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Nicole Lobdell and Nancee Reeves (eds.), The Invisible Man by H.G. Wells

The Invisible Man

H.G. Wells

Edited by Nicole Lobdell and Nancee Reeves

The Invisible Man stands out as possessing one of the most complicated heroes, or perhaps anti-heroes, in literature. A thoroughly unlikeable character, the Invisible Man is defined by his arrogance, impulsiveness, rudeness, and, at times, violence. He is, however, a man of great genius; but, his genius is selfish—no one profits from his experiments, not even himself. The Invisible Man is not only a commentary on imagination and the great spirit of invention that elevated the nineteenth century but also a warning against the eugenic and self-interested policies that threatened the twentieth.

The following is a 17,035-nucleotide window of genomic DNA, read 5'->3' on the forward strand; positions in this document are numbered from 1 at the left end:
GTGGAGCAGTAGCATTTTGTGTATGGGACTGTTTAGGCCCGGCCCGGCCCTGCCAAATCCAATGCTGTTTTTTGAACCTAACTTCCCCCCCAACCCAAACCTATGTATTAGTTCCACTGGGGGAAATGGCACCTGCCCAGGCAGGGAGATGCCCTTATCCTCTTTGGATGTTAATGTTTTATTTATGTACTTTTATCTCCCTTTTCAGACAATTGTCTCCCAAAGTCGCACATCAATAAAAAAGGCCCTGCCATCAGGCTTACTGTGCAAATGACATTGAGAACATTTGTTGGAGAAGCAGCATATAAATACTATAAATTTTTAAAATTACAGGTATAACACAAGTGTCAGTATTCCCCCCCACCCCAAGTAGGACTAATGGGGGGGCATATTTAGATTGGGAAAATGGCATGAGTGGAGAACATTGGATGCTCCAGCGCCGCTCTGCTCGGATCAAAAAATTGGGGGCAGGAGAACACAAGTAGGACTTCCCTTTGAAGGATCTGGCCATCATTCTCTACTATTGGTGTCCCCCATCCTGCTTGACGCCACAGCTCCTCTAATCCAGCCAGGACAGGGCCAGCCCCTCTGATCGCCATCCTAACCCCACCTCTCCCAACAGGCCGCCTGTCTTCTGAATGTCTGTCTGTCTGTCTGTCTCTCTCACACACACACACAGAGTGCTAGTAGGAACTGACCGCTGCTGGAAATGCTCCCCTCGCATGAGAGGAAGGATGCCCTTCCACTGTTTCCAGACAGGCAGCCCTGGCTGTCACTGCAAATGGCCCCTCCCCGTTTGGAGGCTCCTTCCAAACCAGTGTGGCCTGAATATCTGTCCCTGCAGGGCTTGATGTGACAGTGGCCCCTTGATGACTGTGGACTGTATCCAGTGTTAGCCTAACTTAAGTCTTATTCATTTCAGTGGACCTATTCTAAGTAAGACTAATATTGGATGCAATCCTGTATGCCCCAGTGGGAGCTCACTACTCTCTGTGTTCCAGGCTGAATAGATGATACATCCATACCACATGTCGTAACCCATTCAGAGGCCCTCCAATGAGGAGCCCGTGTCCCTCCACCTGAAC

This edition includes a valuable collection of the nineteenth-century narratives of invisibility that inspired Wells’s novel, as well as excerpts of Wells’s nonfiction writings on education and class. Additional appendices situate the novel in its late-Victorian scientific and technological contexts, including material on radio waves and x-rays.

Nicole Lobdell is a Visiting Assistant Professor of English at DePauw University.

Nancee Reeves is a Lecturer in the Department of English at the University of Georgia.

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